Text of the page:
80. The Central Housing Committee has been established as the coordinating board for housing reconstruction in Kosovo. UNMIK and its partners, especially donors, have agreed on a common approach to housing reconstruction in order to maximize the impact of available aid and to ensure fair and transparent distribution. The basic strategy seeks to concentrate on the neediest people in Kosovo and to stimulate the development of economic activity in the private housing market. Coordination structures are being established at the local level. To date, 19 municipal boards have been set up to identify beneficiaries and to monitor the execution of the building works. The European Union has committed DM 110 million to this effort. Over 12,000 houses have already been rebuilt and work is currently under way on an additional 5,000. This effort is in addition to the very extensive building activity being undertaken by the private sector.
81. The health care system in Kosovo has shown steady improvement. A Kosovo Drug Regulatory Authority empowered to issue import licences for pharmaceuticals and to control and regulate the import and sale of drugs has been established. A number of administrative instructions have been issued to establish policies, for example on tuberculosis and oral health. A health facility master plan, intended to guide donors and non-governmental organizations in the reconstruction of health care facilities, has been prepared. The recent tularaemia epidemic in Kosovo was investigated and contained through the combined efforts of UNMIK, KFOR, United Nations agencies, donors and non-governmental organizations. A major effort has been launched to stop an infection of staphylococcus aureus in the maternity ward of the Pristina University Hospital. All hospitals and most health houses have now been provided with high-capacity generators to replace or complement the smaller ones that were acquired last winter as an emergency measure.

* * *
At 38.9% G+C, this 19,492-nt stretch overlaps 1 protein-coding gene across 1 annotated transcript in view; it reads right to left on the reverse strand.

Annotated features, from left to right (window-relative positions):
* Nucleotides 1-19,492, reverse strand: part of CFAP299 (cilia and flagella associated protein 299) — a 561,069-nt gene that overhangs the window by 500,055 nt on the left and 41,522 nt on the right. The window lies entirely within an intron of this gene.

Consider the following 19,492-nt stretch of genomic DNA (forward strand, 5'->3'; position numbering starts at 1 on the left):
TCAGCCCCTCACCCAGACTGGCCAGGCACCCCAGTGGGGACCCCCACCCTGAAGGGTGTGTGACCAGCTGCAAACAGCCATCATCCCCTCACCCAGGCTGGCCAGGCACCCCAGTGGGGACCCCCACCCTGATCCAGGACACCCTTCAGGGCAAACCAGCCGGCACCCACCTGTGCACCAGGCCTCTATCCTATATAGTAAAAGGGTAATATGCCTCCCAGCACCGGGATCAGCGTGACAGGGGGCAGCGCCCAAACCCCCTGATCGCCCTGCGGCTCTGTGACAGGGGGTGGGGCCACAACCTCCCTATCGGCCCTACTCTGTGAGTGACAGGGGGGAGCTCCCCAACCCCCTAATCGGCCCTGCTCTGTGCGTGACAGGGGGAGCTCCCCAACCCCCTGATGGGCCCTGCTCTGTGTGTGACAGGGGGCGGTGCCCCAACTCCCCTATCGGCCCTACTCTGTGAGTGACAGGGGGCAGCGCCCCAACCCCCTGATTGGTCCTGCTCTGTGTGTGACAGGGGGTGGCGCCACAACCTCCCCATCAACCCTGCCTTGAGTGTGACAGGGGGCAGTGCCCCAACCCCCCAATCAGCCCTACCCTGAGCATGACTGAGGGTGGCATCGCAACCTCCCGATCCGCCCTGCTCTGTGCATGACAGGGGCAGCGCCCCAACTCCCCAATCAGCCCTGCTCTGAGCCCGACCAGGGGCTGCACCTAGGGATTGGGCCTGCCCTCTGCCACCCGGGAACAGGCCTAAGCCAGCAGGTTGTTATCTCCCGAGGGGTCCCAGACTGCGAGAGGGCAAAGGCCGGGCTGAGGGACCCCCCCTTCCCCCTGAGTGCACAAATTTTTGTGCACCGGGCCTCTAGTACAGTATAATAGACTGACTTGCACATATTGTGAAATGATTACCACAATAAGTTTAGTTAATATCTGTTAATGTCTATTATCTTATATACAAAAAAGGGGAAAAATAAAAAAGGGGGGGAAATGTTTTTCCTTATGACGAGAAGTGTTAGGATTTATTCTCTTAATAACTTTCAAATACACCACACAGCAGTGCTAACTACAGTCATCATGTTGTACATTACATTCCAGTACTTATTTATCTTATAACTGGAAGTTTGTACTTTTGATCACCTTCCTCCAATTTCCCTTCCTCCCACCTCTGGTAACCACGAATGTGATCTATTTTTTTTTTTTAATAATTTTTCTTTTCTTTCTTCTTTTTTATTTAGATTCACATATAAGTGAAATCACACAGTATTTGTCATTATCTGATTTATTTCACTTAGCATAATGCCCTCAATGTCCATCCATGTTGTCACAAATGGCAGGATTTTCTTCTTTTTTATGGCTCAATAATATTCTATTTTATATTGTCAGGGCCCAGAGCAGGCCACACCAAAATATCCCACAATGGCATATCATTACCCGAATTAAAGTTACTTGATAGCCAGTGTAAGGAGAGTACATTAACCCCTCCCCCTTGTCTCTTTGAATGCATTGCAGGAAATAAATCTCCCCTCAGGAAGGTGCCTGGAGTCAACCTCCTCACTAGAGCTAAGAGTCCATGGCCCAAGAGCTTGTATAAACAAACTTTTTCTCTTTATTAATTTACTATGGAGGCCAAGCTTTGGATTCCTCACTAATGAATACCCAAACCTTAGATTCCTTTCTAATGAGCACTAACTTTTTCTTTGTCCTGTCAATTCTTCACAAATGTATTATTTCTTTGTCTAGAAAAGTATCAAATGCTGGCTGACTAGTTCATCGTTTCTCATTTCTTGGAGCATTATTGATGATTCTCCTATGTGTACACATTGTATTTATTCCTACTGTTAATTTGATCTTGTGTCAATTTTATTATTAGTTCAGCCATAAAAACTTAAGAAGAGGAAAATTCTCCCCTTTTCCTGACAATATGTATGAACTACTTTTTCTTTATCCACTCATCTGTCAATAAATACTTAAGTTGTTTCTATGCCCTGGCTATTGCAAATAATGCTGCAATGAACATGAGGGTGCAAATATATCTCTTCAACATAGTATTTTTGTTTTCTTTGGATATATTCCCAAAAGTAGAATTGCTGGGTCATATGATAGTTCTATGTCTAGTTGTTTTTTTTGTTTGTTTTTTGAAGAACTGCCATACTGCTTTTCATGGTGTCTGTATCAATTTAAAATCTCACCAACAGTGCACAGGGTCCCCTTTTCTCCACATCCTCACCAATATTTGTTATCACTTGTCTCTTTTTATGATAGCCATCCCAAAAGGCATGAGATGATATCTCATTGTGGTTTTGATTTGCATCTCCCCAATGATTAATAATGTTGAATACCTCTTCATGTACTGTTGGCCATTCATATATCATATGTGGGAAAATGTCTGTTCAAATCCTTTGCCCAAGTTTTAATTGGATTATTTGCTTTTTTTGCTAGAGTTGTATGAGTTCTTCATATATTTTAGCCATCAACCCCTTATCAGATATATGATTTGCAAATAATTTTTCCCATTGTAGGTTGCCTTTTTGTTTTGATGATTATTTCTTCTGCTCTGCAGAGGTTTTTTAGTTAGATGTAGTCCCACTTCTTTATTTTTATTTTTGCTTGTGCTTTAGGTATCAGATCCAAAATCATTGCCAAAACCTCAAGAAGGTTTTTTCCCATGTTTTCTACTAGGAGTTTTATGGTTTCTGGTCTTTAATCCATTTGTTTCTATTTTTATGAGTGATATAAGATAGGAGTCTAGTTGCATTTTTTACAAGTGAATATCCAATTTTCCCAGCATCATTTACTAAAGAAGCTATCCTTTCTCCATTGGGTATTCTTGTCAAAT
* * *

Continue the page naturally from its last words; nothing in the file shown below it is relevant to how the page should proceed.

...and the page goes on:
82. A $3 million World Bank-funded project has been initiated to design a strategy for health care financing, strengthen the capacity of the health insurance fund, prepare an implementation plan for the restructuring of the health sector and monitor the impact of social reforms. The final round of payments under the emergency financial assistance programme, designed to provide financial assistance to the most vulnerable families of Kosovo, was completed. A total of about DM 30 million was disbursed, which benefited over 80,000 families.